Mark Twain’s “On The Literary Offenses of Fenimore Cooper” was hilarious!
However, so many of the English and Literature people that I have met seem to think that if you say that you don't like a certain book, or a certain writer, then you must not understand it. Maybe, maybe not.
But at least we understand enough to know that the writer is trying to offend everything that we believe, so why waste time being miserable? Life's too short. Unless we are still searching for the answer. I've found it, at least for me.
On another note, what do the New Historicists think, what are their theories??
One of the changes that I have seen is that many of the pieces of great literature of the past had their share of action and conflict. The modern great novel is not great but simply intellectual musings set to paper. Boring as all get out.
Modern Great Literature = chic lit. Usually involves chamomille tea and internal doubts and questions.
Junk literature = guy literature. Usually involves “Arkon the Gratiutously Cruel” and some big bombs...in other words, real conflict.
I’ll take the latter and leave the former to the remainder bin.
Wedding song: “I like big T_ts!” Ala the old favorite “I like big butts......et al”....
Agree completely. Stoicism was just fine before Christ. But we’re living in A. D. I was furious that Wolfe’s Man in Full read Marcus Aurelius for his moral guidance. And I hated the ending.
Bombs, cruelty, conflict . . . sounds like Ernest Hemingway or Ian Fleming, neither of which I'd put in the "junk literature" category. Heck, even Life of Pi is a shipwreck story with some rather graphic animal-on-animal violence. I'd hardly put it on the chamomile-and-lesbians stack, either.
I think there's a lot more muscular literary fiction out there than you give credit for. The reason we tend to hear more about the effeminate stuff is, I suspect, thanks to the influence of Oprah and similar media mavens.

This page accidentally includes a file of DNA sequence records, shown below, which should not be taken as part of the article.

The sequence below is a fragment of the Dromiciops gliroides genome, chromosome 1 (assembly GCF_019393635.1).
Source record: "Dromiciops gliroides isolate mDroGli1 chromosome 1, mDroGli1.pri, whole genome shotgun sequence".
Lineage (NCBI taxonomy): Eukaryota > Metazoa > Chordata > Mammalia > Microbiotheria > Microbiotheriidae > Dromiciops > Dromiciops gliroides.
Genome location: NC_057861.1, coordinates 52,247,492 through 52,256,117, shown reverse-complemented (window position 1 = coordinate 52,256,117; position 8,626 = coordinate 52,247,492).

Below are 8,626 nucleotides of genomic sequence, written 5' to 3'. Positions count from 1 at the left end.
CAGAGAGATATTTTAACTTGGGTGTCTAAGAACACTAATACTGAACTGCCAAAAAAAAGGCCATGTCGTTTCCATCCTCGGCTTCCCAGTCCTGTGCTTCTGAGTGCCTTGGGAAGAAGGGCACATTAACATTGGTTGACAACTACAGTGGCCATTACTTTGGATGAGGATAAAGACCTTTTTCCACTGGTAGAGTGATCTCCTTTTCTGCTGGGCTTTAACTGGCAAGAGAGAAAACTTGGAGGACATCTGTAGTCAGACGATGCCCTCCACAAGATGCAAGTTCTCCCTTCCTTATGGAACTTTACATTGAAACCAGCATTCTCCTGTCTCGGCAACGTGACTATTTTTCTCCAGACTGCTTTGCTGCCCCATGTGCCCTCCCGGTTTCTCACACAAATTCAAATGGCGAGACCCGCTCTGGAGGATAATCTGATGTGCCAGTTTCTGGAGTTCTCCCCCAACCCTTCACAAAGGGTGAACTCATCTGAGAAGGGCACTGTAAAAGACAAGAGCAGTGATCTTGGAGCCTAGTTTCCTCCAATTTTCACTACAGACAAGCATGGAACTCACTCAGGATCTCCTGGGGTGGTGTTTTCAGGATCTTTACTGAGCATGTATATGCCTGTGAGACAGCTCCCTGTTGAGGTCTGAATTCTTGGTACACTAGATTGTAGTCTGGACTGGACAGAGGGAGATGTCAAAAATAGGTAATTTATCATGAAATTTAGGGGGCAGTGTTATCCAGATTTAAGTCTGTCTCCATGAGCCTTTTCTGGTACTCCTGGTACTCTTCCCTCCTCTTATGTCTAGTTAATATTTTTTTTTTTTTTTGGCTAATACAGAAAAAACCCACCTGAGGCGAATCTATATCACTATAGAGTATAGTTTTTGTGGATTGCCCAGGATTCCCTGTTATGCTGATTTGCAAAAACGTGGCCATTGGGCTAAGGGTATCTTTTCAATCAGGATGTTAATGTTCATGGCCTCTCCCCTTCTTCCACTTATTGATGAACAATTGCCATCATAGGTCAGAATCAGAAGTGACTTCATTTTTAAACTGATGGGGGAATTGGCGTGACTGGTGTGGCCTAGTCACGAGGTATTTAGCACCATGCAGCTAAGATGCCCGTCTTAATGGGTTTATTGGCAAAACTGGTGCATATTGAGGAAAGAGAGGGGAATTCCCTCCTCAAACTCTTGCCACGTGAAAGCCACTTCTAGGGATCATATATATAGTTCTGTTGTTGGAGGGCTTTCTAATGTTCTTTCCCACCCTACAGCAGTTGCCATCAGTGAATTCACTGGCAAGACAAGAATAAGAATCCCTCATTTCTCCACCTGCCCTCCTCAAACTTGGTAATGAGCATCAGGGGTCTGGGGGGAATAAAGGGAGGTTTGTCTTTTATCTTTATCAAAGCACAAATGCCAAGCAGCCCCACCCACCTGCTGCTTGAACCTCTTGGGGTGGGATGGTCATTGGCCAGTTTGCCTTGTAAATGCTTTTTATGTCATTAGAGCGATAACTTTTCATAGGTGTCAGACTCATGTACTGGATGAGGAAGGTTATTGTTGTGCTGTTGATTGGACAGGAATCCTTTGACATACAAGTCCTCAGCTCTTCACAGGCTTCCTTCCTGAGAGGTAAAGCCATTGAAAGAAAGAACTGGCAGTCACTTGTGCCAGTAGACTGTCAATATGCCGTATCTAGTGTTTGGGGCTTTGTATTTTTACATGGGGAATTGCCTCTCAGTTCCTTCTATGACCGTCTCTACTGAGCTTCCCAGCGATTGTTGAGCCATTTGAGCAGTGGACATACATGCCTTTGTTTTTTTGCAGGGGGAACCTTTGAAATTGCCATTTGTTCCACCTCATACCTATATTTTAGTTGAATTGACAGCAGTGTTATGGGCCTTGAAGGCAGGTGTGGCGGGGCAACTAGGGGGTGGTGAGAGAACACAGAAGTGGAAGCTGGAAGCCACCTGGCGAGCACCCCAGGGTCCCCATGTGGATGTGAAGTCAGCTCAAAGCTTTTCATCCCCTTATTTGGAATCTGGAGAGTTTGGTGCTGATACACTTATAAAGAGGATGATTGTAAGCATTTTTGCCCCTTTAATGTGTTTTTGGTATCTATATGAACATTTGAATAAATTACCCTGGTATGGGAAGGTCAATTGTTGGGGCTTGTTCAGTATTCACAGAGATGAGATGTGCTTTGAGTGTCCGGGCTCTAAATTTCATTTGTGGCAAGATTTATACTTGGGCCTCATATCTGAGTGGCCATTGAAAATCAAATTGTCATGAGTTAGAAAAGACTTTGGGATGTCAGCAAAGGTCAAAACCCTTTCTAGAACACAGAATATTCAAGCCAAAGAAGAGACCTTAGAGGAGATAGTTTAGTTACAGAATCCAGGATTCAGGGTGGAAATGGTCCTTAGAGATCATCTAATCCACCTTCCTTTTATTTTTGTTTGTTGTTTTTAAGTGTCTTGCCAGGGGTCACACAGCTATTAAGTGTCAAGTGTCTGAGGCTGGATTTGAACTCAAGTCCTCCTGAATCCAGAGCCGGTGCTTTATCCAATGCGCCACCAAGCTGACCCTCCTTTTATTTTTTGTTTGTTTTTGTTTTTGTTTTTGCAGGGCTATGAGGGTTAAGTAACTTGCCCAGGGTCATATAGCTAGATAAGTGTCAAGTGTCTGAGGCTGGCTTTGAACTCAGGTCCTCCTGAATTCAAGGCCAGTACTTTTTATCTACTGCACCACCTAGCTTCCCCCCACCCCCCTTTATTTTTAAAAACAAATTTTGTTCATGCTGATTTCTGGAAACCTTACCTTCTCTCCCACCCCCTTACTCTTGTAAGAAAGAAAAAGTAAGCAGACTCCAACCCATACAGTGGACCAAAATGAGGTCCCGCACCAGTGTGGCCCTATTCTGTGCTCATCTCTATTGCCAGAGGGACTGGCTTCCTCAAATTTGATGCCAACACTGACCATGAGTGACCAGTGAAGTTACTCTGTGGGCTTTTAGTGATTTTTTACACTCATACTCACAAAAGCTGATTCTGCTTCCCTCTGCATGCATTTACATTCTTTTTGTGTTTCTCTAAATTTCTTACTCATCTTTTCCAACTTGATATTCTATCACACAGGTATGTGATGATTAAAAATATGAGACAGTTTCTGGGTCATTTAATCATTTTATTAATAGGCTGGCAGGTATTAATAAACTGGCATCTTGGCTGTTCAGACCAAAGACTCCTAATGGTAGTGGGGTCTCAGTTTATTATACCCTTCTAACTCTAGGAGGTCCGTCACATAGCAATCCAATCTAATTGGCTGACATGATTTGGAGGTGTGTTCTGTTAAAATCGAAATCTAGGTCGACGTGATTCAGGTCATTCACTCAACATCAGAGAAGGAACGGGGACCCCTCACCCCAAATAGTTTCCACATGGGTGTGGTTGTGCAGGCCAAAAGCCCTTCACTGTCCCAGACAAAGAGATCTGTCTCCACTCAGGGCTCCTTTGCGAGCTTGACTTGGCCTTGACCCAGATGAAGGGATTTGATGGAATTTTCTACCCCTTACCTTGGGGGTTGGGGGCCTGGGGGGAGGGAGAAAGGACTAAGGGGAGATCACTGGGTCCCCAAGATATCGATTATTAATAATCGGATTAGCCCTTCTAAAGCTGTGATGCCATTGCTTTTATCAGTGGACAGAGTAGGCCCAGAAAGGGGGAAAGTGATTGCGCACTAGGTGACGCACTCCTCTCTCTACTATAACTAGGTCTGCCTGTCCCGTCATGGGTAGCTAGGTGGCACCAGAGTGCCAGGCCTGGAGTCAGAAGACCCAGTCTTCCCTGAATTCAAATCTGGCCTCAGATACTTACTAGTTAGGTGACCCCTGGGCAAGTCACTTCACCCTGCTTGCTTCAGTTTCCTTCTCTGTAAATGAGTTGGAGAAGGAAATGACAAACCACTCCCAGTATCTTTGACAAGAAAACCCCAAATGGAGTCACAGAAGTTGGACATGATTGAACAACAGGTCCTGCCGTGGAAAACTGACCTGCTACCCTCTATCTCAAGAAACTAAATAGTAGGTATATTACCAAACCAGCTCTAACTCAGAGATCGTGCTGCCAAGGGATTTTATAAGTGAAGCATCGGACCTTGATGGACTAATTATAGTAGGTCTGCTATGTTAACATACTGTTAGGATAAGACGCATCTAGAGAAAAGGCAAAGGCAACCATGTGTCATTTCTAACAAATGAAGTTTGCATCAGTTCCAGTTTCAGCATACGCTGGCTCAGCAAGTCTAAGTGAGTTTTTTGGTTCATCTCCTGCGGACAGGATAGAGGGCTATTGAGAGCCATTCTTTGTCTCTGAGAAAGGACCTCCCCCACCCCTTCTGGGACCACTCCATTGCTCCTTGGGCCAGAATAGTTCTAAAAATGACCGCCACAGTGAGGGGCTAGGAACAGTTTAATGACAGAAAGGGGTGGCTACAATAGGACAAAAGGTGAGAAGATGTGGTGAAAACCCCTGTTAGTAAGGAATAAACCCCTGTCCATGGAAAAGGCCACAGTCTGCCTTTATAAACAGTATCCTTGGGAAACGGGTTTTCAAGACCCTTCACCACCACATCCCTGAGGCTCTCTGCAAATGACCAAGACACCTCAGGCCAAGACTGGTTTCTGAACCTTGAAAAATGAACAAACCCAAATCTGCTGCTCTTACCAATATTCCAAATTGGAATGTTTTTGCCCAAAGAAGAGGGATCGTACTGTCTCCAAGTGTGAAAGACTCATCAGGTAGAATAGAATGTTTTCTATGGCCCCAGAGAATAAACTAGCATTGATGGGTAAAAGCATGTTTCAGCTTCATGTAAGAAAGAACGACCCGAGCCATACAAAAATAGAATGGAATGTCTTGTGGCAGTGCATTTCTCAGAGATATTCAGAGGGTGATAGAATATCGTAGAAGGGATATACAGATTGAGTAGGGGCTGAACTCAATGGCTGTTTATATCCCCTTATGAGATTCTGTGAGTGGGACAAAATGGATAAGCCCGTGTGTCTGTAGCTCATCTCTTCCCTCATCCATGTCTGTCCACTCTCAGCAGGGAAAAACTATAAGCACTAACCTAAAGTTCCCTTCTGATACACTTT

Here in Canada, the CBC runs an annual competition called "Canada Reads," in which well-known Canadian personalities defend a Canadian novel they think everyone should read. Sure, there's a fair share of feminist sludge, but two notable winners in the mid-2000s were Rockbound by Frank Parker Day, and The Last Crossing by Guy Vanderhaeghe. The former is a 1928 novel about a feud between two fishing families living a harsh life on a remote Nova Scotia island; the latter is a turn-of-the century Western/survival story. (It begins with a man stuffing himself into the warm carcass of a dead horse to keep warm during a blizzard—as far as I'm concerned, anyone who cribs from The Empire Strikes Back for a period Western will get my vote too.)
I think there's a lot more meaty literature out there than much of this thread gives credit for.
Ah, The Good Earth. Read it many, many years ago, while I was in high school. It wasn’t assigned, I just picked it up in the library. One of those books that really makes an impact. I was talking about it just the other day.